Try this one trick to prevent injuries

If there's one thing I've learned as an athlete and coach over the years, it's that injuries often happen when we're not paying attention. And I'm not just talking about when a player takes a softball off of her head because she wasn't looking. 

There was a groundhog eating an apple okay?

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I'm talking about injuries that happen when you approach an exercise or a movement with little thought, preparation and set up. 

So the one trick? 

Prepare. Mentally and physically.

I know, this seems so...obvious. And yet we get in a rush, we find ourselves thinking about work or relationships or money, and that lack of presence to the moment can suddenly have you hunched over in back spasms because you didn't set up appropriately. 

Below is a video of me doing a bowler squat. The first few reps are nothing fancy. I'm hanging out (in my Pittsburgh Penguins hat, yes), doing my bowler squats as part of my reps. But you'll notice that I take a moment before starting to get into a good position, arms out to my sides, put my ribs into a good position** and then start the movement.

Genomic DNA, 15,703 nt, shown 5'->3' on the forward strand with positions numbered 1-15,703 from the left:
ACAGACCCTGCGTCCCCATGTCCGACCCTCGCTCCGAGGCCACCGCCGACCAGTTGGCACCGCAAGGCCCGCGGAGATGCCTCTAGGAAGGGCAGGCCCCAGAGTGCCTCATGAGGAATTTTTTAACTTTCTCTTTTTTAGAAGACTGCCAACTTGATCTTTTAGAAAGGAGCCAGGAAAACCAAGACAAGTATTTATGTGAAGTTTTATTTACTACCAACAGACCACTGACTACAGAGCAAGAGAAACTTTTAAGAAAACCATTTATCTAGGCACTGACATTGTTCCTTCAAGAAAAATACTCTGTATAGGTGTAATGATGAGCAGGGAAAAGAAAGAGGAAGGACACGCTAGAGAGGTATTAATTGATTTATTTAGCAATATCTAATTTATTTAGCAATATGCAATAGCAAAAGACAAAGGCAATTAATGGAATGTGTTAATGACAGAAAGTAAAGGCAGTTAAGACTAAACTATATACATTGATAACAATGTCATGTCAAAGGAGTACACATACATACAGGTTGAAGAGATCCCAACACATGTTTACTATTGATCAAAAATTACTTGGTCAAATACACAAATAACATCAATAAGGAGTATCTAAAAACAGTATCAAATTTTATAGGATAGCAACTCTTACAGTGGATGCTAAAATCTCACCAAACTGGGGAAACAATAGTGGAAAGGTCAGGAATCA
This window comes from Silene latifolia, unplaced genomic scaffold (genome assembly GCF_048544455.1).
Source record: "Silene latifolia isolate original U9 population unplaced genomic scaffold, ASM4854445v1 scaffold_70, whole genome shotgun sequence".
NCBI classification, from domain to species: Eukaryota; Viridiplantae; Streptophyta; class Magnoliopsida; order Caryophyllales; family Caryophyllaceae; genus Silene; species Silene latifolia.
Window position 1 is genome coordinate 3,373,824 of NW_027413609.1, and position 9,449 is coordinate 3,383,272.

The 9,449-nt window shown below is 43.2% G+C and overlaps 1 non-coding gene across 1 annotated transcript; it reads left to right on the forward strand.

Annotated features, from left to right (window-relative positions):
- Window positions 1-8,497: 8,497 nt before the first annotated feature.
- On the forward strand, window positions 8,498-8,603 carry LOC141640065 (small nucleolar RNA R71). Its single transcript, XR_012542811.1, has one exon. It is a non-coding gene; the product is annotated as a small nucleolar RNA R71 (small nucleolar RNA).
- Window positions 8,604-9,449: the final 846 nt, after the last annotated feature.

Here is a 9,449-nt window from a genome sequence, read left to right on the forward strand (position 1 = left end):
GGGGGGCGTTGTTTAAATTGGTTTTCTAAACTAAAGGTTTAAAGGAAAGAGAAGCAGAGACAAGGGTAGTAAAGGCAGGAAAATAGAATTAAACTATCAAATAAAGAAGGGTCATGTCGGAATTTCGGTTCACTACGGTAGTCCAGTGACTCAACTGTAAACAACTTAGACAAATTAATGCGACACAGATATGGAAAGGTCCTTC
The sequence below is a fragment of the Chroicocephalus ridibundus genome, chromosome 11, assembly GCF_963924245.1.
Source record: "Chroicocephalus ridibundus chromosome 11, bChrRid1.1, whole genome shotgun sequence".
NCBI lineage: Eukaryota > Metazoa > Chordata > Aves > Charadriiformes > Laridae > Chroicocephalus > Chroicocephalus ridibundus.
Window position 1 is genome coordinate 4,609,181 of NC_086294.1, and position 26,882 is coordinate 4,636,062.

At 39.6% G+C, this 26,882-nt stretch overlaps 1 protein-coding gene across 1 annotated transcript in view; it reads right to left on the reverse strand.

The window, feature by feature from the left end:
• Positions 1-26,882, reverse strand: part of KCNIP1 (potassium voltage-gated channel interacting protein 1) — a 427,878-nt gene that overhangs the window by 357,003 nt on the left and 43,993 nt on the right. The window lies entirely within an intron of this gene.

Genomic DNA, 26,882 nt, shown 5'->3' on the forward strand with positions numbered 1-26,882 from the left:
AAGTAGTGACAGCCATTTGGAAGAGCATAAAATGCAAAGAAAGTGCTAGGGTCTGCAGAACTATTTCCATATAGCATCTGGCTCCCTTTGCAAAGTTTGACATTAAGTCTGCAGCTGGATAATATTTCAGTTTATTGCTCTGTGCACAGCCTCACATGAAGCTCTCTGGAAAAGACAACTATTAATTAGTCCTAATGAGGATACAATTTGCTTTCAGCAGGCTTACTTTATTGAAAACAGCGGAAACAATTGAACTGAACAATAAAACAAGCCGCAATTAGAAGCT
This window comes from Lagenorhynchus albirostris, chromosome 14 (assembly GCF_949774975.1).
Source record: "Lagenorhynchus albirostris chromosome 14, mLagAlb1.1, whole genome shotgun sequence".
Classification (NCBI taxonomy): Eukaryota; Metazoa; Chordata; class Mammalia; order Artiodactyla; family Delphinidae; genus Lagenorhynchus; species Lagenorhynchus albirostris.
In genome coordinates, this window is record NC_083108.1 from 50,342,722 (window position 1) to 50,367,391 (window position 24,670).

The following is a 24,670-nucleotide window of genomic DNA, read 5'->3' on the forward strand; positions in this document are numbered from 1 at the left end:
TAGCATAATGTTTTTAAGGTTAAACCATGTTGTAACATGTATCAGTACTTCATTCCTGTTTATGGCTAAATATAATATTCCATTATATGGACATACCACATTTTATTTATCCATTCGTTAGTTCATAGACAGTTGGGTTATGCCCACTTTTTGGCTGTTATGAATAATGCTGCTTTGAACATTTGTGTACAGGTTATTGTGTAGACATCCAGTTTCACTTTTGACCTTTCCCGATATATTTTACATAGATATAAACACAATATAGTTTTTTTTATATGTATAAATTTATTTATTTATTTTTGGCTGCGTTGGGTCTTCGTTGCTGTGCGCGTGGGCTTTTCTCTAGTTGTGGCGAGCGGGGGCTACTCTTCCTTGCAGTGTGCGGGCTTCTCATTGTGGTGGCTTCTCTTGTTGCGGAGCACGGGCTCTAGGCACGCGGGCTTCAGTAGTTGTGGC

In the second half of the video, I'm performing the same exercise, but with a less deliberate set up and practice. As a result, you'll see that my balance gets thrown off and I can't go as deep on the squat.

 
One way to avoid injury is to be deliberate in your approach to all of your exercises. Even your bowler squats.
 

 

The difference is subtle I know. But it's also substantial. There's a reason that fatigue lends itself to injury. When our bodies are tired, our form suffers. But when our bodies and our minds are exhausted, we stop paying attention to what we're doing. 

And that's when we set ourselves up for injury.

So do yourself a favor and build a habit of deliberation in the gym. Whether you're setting up for a 35 pound kettle bell deadlift or a 200lb conventional deadlift, your setup should be the same. And the same holds true for warm up drills, finishers and everything else you do in the gym.

Stop. Set up. Prepare yourself. 

** I haven't discussed it at length, but pulling my ribs down towards my belly button and bracing my core as though someone was going to punch me in the stomach is part of a good set up for just about every exercise.